How do you make sure you tackle difficult issues so they are appropriate for a young audience?

I don’t think that I really ever ‘tackle issues’ in my plays. That’s not how a play starts for me.  I write what comes and what comes is different depending on what I’m obsessing about at the time and the audience I’m thinking about. The process of selection and framing begins as soon as an idea emerges.  I think about my audience a lot when I write.  It’s a natural, unconscious process to consider what’s appropriate for them.

Why do you think it’s important for children to experience theatre at a young age? 

Children are experiencing theatre all the time.  In their homes, their playgrounds, their schools. The organisation of narrative and imaginative play is as important to a child’s game as it is to a playwright. Children are natural dramatists in their play. They structure and create character.

I think It’s vital that a child sees their process repeated back to them by the adults – and with the formal validation of the broader culture. To understand that adults also engage in imaginative play and story-telling.

It’s an ambition to see theatre for young people regarded on the same critical level as theatre for adults. That equal regard exists in other European countries –  Belgium and the Netherlands for example.  Young people’s work is rooted into those countries’ culture.  (it’s no accident that there’s a Dutch character in Beginners.)  I think Purni Morell (the outgoing artistic director of the Unicorn) has made significant advances in this mission. But there is still a long way to go. Young people’s work is still perceived as a marginal presence in the UK theatre ecology.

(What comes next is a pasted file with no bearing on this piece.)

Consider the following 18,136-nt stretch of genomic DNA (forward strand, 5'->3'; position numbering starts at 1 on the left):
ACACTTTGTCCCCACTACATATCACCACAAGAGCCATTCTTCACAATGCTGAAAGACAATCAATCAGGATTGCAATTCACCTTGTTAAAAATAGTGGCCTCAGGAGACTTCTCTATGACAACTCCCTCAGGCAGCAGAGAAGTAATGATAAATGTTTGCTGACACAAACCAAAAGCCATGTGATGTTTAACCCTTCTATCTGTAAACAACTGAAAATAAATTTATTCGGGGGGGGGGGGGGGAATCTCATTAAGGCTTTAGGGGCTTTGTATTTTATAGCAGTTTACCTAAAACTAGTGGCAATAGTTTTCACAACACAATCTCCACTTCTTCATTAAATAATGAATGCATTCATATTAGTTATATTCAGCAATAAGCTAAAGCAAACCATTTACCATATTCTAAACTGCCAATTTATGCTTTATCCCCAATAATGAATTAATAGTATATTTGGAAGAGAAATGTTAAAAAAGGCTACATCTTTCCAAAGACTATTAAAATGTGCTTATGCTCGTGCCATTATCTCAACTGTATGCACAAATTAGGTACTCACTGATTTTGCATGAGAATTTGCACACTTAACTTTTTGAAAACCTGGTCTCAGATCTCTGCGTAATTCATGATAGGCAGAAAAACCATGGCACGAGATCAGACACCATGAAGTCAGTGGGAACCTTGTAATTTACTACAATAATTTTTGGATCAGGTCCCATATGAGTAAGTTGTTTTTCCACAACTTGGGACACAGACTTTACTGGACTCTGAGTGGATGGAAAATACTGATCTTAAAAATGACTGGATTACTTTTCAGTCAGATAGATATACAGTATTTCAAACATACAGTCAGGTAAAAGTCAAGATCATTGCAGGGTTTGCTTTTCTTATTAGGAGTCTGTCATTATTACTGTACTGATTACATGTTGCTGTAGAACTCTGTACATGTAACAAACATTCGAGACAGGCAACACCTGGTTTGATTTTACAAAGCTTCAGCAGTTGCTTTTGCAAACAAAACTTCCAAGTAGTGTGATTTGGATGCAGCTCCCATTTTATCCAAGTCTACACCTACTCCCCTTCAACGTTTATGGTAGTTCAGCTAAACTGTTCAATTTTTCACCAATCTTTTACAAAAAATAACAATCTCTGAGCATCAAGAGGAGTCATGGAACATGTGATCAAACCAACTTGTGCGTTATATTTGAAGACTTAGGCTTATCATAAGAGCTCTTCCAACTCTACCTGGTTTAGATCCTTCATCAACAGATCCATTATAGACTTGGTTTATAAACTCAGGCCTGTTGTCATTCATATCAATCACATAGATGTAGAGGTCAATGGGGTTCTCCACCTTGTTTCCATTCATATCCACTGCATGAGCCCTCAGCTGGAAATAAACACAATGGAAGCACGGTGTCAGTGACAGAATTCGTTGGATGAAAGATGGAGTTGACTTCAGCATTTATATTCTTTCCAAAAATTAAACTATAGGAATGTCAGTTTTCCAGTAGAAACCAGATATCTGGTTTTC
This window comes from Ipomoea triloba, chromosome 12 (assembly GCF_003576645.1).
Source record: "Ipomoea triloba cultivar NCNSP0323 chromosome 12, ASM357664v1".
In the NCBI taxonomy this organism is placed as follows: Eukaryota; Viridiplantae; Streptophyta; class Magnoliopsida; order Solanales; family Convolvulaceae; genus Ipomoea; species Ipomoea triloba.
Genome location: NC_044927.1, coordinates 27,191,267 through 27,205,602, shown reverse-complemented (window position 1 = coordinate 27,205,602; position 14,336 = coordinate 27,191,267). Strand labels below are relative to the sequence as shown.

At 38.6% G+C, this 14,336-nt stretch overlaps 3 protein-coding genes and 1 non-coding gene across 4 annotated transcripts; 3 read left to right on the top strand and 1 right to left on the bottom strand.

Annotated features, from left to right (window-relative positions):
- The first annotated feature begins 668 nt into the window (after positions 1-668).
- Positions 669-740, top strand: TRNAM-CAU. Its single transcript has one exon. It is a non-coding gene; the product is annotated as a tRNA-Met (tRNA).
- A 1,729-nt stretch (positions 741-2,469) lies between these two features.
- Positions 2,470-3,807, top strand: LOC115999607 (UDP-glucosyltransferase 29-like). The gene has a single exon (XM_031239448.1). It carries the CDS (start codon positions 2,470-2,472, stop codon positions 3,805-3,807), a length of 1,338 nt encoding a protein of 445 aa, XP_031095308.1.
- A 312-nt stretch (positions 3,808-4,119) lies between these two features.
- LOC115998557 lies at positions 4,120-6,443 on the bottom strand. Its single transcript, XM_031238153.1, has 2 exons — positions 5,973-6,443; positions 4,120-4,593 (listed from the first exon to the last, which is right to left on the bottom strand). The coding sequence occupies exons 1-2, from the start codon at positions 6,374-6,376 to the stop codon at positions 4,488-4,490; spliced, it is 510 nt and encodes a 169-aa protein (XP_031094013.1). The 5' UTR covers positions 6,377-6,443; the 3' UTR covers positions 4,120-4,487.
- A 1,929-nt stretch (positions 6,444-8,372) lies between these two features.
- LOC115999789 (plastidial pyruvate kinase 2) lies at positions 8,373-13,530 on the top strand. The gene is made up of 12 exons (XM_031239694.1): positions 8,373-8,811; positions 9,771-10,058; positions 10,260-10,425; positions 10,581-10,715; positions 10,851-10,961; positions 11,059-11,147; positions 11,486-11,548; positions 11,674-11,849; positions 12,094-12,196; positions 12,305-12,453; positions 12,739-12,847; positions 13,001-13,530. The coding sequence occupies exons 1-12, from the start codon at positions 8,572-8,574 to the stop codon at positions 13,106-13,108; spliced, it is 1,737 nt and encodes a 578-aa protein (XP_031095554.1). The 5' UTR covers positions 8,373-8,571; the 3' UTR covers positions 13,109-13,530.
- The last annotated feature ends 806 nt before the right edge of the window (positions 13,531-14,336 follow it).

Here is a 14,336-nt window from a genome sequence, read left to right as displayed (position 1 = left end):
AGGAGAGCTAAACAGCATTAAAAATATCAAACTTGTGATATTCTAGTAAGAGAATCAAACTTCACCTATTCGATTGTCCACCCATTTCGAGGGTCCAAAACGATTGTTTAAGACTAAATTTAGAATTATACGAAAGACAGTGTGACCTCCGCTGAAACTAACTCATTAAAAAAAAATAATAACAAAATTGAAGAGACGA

How does The Unicorn, and Beginners support teachers who bring pupils to see the play?

There are a lot ideas and themes to unpack in Beginners.  But I think it’s important that a young audience get an unimpeded run at the play – that they see it without knowing anything about it, that they experience it fresh for the first time, that they encounter it undistracted by educational agendas or academic demands.  But it’s also important that the teachers know how to pick up the play after their pupils have seen it. And this is where the Unicorn excels. They work with the artists – the writer, director, cast – and with local schools and teachers.  There’s a teacher’s resource pack (which contains spoilers).

There are a series of ‘Insight’ performances during the run –  where the company will engage with the audience after the show.  And there’s also an inter-generational programme of work connected to Beginners that brings young and old together. This project will culminate in a performance made in response to the play.  My work – and its audience – feel totally supported by the Unicorn.

Beginners is at The Unicorn Theatre 20th March – 15th April 2018.

Greg is an award-winning writer with a huge passion for theatre. He has appeared on stage, as well as having directed several plays in his native Scotland. Greg is the founder and editor of Theatre Weekly